love to keep for only thee and Heaven;" but in the night all things
recall you the more vividly: the stillness of the gentle skies,--the
blandness of the unbroken air,--the stars, so holy in their loveliness,
all speak and breathe to me of you.  I think your hand is clasped in
mine; and I again drink the low music of your voice, and imbibe again in
the air the breath which has been perfumed by your lips.  You seem to
stand in my lonely chamber in the light and stillness of a spirit, who
has wandered on earth to teach us the love which is felt in Heaven.

I cannot, believe me, I cannot endure this separation long; it must be
more or less.  You must be mine for ever, or our parting must be without
a mitigation, which is rather a cruelty than a relief.  If you will not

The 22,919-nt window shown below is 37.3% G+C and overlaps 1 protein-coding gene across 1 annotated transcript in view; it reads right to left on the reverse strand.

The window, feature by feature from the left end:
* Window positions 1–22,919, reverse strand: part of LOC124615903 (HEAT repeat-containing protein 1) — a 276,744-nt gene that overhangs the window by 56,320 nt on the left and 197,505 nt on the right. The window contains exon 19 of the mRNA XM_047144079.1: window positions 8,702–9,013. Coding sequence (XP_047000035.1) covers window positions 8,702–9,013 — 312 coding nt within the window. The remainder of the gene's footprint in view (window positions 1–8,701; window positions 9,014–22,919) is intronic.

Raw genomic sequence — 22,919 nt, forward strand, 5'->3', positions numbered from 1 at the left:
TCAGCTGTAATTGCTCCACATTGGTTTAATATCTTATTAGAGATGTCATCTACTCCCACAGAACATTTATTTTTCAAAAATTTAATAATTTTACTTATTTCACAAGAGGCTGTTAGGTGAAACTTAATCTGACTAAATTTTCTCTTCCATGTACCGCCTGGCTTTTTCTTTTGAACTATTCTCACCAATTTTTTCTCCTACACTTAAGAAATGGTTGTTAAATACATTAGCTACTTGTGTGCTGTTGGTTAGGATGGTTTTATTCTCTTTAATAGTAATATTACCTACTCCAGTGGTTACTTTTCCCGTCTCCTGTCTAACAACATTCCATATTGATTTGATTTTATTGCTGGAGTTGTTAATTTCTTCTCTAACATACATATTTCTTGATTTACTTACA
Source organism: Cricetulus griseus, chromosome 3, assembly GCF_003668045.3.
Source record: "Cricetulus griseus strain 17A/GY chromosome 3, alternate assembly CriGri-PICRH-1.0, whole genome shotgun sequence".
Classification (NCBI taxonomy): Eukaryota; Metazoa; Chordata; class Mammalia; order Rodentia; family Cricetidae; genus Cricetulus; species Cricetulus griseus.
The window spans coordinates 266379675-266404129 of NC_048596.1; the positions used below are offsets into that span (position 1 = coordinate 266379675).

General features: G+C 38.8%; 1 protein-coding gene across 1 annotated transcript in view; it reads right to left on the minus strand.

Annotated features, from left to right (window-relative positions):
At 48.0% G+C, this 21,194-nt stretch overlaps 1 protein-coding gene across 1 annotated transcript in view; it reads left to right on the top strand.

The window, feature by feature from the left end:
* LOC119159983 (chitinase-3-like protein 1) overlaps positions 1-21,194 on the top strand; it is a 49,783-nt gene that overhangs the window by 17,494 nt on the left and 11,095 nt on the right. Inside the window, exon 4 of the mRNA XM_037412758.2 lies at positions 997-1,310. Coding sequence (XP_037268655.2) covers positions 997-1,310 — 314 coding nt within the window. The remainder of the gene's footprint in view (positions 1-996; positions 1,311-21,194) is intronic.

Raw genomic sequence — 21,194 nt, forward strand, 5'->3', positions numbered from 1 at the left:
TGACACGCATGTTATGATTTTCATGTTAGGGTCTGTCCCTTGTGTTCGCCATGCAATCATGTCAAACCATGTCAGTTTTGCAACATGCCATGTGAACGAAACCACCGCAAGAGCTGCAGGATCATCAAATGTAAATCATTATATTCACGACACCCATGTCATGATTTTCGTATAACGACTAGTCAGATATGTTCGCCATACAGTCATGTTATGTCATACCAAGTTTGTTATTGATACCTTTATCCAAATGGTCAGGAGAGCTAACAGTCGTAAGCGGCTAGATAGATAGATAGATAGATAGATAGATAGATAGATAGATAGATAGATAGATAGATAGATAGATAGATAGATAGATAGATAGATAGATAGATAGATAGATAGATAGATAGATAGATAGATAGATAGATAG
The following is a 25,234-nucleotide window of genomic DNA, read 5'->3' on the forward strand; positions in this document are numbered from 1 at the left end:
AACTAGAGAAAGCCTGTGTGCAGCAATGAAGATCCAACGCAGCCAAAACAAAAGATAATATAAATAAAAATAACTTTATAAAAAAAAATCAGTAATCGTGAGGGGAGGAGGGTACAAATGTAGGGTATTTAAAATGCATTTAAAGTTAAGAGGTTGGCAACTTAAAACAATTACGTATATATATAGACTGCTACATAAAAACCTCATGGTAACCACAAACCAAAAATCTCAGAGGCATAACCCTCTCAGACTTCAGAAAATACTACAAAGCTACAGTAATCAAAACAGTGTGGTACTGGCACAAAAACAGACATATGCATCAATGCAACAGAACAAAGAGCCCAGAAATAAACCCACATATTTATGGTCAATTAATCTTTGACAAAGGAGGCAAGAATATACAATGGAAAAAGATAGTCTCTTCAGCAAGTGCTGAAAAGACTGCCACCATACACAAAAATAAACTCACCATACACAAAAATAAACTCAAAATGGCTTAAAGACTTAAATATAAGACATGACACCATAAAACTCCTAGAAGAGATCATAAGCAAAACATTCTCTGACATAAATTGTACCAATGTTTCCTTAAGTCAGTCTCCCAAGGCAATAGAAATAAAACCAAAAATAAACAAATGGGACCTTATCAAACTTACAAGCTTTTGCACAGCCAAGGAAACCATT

accompany me, I will leave this country alone.  I must not wean myself
from your image by degrees, but break from the enchantment at once.  And
when Emily, I am once more upon the world, when no tidings of my fate
shall reach your ear, and all its power of alienation be left to the
progress of time--then, when you will at last have forgotten me, when
your peace of mind will be restored, and, having no struggles of
conscience to undergo, you will have no remorse to endure; then, Emily,
when we are indeed divided, let the scene which has witnessed our
passion, the letters which have recorded my vow, the evil we have
suffered, and the temptation we have overcome; let these in our old age
be remembered, and in declaring to Heaven that we were innocent, add
also--that, we loved.



FROM DON ALPHONSO D'AQUILAR TO DON --------.

London.